ACTING HEAD OF VA INSTALLED FOLLOWING THE DISMISSAL OF SECRETARY SHULKIN
On March 28th, President Trump announced the removal of Dr. David Shulkin as Secretary of Veterans Affairs. In his place, the President stated his intent to nominate Rear Admiral Ronny L. Jackson, MD. In the interim, he appointed Robert Wilkie, Under Secretary of Defense for Personnel and Readiness, to serve as Acting Secretary.
Following the announcement, PVA Executive Director Carl Blake released the following statement:
“We look forward to understanding more about the qualifications of Admiral Ronny L. Jackson, MD to helm the VA during this critical time. The VA has a broad mission and the Secretary must be someone who is eminently qualified to lead the nation’s second largest cabinet agency. In particular, reforming VA’s health care system to better serve the needs of veterans and their families is of great importance. We encourage the Senate Committee on Veterans’ Affairs to take these concerns very seriously as it considers Admiral Jackson’s nomination.”
Much has been made of Dr. Shulkin’s departure from VA and in particular what it means for the future of the VA’s health care system. The struggle to define the role of community care in serving the health care needs of veterans has torn open the debate on what some see as efforts by the Administration to privatize the provision of VA health care. Thus, we were pleased to see that Acting Secretary Wilkie has given his support to an existing bi-partisan, bi-cameral proposal with broad VSO support pending in Congress that would reform community care, expand eligibility for the program of comprehensive caregiver benefits, and launch a review of VA’s assets and infrastructure.
Rear Admiral Jackson’s confirmation hearing is currently scheduled for April 25th. In the meantime, PVA is anxious to learn more about him and hear his views on the issues that impact the services and benefits that PVA’s members depend on. During this time of change, VA needs a strong, capable leader who will focus on the needs of veterans in receiving the care they have earned.
OMNIBUS NEGOTIATIONS BREAKDOWN
In November 2017, the Senate VA Committee passed, 14-1, S. 2193, a bill that would reform the current VA Choice Program and all care in the community programs by consolidating them into one program. It also included the full expansion of the caregiver program to veterans injured in service in any era.
Amidst budget hearings in March 2018, there was speculation parts of S. 2193 would be included in the omnibus spending deal. Within a week, House and Senate committee leadership had crafted a deal, supported by the VSOs that included care in the community reform, asset review, and full expansion of the caregiver program.
Ultimately, these provisions were removed last minute in a round of political tradeoffs between House and Senate leadership. While a disappointing loss, we are pleased that members of Congress who were once opposed to expansion are now supportive. In the months to come, we hope to see such momentum push forward on behalf of caregivers.
FORTY-TWO SENATORS JOIN WITH SENATOR DUCKWORTH IN OPPOSITION TO THE ADA EDUCATION AND REFORM ACT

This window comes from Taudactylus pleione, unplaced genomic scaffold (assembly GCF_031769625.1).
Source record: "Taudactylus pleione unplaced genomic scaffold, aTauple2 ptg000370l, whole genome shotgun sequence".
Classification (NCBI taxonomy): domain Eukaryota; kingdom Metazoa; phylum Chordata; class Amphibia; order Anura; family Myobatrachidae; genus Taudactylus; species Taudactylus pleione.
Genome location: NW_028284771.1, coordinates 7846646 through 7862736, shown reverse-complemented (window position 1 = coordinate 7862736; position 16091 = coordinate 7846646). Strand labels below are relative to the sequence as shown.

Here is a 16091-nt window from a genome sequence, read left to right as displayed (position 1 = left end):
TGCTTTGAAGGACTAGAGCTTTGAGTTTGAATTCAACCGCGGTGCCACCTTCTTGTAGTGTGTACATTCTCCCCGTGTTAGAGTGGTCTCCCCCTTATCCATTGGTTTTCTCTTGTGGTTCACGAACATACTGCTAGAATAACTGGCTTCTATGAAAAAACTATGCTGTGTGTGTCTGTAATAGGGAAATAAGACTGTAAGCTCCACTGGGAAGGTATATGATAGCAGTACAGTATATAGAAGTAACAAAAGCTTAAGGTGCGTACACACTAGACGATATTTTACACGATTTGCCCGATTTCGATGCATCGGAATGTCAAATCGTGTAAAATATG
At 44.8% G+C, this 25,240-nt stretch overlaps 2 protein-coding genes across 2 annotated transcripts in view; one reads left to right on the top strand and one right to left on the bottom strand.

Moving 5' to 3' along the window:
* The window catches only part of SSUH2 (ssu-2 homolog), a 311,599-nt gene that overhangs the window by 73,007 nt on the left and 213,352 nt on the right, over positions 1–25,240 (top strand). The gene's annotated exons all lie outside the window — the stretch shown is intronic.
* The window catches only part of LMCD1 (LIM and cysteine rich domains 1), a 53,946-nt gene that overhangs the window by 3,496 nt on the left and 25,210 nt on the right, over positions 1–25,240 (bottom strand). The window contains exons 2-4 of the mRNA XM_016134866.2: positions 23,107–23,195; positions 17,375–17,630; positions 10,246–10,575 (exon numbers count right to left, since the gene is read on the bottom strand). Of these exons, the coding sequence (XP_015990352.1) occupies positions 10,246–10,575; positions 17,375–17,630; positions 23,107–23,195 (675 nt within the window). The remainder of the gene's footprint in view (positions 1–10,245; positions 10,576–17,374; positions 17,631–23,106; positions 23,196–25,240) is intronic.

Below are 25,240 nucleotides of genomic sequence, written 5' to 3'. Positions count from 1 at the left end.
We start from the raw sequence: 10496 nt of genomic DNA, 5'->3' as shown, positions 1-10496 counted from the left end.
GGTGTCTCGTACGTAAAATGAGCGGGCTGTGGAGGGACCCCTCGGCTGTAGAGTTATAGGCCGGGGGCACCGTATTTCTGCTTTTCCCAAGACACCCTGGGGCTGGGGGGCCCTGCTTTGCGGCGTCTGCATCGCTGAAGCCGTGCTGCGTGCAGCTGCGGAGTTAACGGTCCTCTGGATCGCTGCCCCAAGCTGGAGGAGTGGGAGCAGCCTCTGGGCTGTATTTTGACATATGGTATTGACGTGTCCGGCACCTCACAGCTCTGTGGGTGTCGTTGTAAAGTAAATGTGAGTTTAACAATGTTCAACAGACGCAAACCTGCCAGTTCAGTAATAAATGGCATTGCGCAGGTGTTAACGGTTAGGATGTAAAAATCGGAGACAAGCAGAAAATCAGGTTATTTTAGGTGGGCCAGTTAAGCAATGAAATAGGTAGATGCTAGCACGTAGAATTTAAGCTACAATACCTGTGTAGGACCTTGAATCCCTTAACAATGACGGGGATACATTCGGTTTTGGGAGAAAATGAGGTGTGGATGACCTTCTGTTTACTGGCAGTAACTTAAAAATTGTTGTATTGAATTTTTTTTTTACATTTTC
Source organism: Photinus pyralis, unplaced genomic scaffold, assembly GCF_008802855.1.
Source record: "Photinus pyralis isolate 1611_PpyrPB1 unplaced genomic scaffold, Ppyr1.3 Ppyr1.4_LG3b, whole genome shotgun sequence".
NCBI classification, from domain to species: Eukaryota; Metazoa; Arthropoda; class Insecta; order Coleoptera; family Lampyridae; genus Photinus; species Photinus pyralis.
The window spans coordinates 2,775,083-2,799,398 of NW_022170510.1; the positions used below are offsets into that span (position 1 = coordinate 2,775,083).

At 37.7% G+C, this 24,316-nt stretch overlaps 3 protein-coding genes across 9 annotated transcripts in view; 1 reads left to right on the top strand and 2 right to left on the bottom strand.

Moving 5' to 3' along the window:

On March 29th, Senator Tammy Duckworth (D-IL) and 42 of her colleagues sent a letter to Majority Leader Mitch McConnell (R-KY) expressing opposition to the ADA Education and Reform Act (H.R. 620). Signatories to the letter include Minority Leader Chuck Schumer (D-NY) and Senate Judiciary Ranking Member Diane Feinstein (D-CA). In the letter, the Senators noted their strong opposition to not only H.R. 620, but also to “any legislation that would repeal or weaken rights under title III of the Americans with Disabilities Act.” The letter further requests that Leader McConnell join with them in ensuring that either H.R. 620 or any notification legislation “will never receive a vote in the United States Senate during the 115th Congress.”
PVA and other disability and civil rights organizations joined with Senator Duckworth to encourage Senators to sign on to the letter. In releasing the letter, Senator Duckworth specifically noted the opposition of PVA to H.R. 620. PVA Executive Director Carl Blake stated in a March 2nd letter to Senator Duckworth that, “Passing H.R. 620 would be devastating to the promise of the ADA to increase opportunities for people with disabilities.”
The formal opposition of 43 Senators means that any efforts to move ADA legislation that includes a notification requirement and cure period in the Senate would be up against very difficult odds. Nonetheless, to guard against the possibility of this or similar legislation moving this year, PVA staff recently participated in a briefing for Senate staff to educate them about the dangers of limiting the opportunity for people with disabilities to enforce their rights under the ADA. Moving forward, PVA will continue to strongly oppose the ADA Education and Reform Act, or any other legislation that rolls back the obligations of businesses under the ADA to accommodate people with disabilities.
For more information about Senator Duckworth’s efforts to stop ADA notification, please visit: https://www.duckworth.senate.gov/news/press-releases/duckworth-and-senate-democrats-vow-to-defeat-house-gop-led-effort-to-curtail-civil-rights-of-americans-with-disabilities.
FAA REAUTHORIZATION HAS TO MOVE
The Federal Aviation Administration Re-Authorization Act of 2017–S.1405, introduced by John Thune (R-SD) Chairman of the Senate Commerce, Science, and Transportation Committee and Ranking Member Bill Nelson (D-FL) along with Aviation Subcommittee Chair Roy Blunt (R-MO) and Ranking Member Maria Cantwell (D-WA) is must pass legislation in order to keep airports and general / commercial aviation in operation. The Senate is expected to take up debate in June after the House of Representatives finishes its business on H.R. 4–The FAA Reauthorization Act of 2018.